The Blackwood Campaign Setting
Riverman and Woodsman
Once, there was a man who lived in the cities along the river who was invited to visit his cousin in the woods. The path to the woodsman’s home was long and tiring, even though the woodsman had moved down from the mountains for the winter. Because the snow had fallen heavily all over the Blackwood, the riverman found it very hard to get on, and soon became tired and hungry.
When he reached the home of his cousin, he was greeted warmly by the woodsman and his wife. They gave him a place by their modest hearth, and pulled out their best food for a feast. They had strips of salted venison, dried berries from many different bushes, and on the fire was a stew made from boiled roots. Outside their home, a stream came down from the mountains even in the dead of winter, and they had fresh water whenever they wanted.
The riverman ate his food politely, and spoke to his cousins about their life. “You have such a small home,” he said, seated on a stump that had been made into a stool.
“It serves us well,” replied the woodsman’s wife.
“Yea,” said the woodsman. “We have food to eat, a roof to shelter us from rain and snow, and walls to hide us from the elves. Trolls do not often come to this part of the woods, and if they do I shoot them with my bow.”
The riverman was appalled. “How can you live with such meager food to feed you, and with so many dangers around you? Come to visit me in my home in the city. If you spend just one week with me, you will never want to return to your home in the woods!”
In a few days, when it was time for the riverman to return home, the woodsman kissed his wife goodbye and went to see what life was like in the city. The path back was much easier for the riverman, for the woodsman knew the best ways to move across the snow, and knew which paths were easiest.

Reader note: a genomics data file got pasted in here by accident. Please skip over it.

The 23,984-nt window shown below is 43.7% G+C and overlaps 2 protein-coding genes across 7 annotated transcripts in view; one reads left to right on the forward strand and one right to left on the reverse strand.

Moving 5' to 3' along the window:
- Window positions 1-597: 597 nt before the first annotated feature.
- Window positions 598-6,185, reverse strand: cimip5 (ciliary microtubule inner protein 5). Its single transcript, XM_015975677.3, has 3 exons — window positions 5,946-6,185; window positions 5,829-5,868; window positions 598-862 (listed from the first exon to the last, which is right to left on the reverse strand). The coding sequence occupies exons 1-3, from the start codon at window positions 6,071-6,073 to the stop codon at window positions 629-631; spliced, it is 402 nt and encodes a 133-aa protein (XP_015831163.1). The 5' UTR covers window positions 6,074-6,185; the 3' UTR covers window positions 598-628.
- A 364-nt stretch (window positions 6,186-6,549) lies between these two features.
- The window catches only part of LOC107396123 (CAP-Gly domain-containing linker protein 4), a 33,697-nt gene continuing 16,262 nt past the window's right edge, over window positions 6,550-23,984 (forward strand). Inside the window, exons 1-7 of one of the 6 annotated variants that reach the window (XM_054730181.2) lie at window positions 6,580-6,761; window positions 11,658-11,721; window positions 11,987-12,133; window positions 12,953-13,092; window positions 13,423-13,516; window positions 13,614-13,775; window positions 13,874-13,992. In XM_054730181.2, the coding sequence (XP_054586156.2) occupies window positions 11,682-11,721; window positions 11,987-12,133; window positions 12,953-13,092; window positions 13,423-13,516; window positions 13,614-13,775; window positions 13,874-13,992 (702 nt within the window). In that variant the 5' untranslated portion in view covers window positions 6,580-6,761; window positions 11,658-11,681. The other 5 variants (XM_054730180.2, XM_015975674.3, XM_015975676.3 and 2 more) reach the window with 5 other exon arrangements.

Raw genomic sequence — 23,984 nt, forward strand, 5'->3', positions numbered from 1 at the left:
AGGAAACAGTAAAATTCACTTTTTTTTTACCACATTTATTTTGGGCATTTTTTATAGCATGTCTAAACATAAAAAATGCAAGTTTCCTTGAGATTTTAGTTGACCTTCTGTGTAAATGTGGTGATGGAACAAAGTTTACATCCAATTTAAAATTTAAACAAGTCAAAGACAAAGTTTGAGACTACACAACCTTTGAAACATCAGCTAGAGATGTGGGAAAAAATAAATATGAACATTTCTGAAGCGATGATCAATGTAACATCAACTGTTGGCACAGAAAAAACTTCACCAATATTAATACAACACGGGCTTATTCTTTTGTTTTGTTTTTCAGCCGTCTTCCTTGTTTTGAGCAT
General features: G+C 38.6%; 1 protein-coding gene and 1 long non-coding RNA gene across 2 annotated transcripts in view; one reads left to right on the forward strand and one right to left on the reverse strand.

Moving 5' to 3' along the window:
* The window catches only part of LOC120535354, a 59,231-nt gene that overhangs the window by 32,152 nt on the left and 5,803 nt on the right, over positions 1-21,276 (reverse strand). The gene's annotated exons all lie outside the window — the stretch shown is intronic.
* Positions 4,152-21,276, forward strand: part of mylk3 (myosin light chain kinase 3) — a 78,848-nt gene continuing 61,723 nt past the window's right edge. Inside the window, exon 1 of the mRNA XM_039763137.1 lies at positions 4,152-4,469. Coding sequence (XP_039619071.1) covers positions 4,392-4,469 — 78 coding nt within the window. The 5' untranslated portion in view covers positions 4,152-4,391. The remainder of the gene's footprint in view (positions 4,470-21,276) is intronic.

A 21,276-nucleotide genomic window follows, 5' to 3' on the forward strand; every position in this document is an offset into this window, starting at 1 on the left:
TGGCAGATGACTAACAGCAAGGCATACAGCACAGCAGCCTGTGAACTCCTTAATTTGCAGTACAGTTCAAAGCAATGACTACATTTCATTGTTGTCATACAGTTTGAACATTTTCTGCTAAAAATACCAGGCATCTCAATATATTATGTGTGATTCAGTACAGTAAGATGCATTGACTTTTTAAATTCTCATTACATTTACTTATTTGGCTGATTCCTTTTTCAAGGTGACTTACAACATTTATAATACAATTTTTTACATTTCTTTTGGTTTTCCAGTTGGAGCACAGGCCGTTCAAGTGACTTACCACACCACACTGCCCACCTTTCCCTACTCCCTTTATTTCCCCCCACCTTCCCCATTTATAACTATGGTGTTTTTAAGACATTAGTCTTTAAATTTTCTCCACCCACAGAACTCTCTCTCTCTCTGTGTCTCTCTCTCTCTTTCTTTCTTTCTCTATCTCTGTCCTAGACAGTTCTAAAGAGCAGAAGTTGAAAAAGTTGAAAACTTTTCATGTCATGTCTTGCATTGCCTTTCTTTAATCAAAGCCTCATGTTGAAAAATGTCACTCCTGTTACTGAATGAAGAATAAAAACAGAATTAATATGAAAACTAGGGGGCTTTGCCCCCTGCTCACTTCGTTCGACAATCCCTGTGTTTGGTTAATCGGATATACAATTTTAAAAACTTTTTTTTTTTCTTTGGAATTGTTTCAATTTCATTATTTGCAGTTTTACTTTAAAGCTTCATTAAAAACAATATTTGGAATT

When they reached the city, the riverman welcomed his cousin into his home. “I live in the estate of my employer, a wealthy noble. We will dine in a nice tavern, just down the street.”
The woodsman had been to a tavern many years before, but it was a small thing along a lonely road in the Wood, and had little to offer him. This tavern was large and warm, with many tables of people eating all kinds of delicacies. There were cakes and roast pork, and capons and bread fresh from the ovens.
The riverman and the woodsman both ate much food, but soon the woodsman began to grow thirsty. The riverman called for beer, and when it arrived he only drank a little, since he knew the winter beer was strong. The woodsman had only had fresh water to drink, though, so he thought the beer was a wonderful thing.
Soon they left, and the woodsman danced down the street, whooping and shouting and bothering people in their homes. A thief saw them going merrily on their way. He grabbed the woodsman by his shoulder and put a knife to his throat. “Give me your money,” the thief said.
The woodsman was startled, and wrestled with the thief, taking the knife from his hands and killing him. A woman saw this from a window, and shouted for the town guards.
“Hurry,” cried the riverman to his cousin, “You have killed a man, and you must leave before you are thrown in the dungeons!”
The woodsman laughed. “Your food and beer may be nice, but no man should be thrown in jail because someone attacked him. I’ll take the woods and the hills any day, and you can keep your nobles and your thieves for yourself, cousin!”
With that, the woodsman fled the city, using the tricks he learned as a hunter to avoid capture. When he returned home, he kissed his wife. “Ancestors preserve me from having such a fine home and such fine food and drink. Why I only just got away with my life!”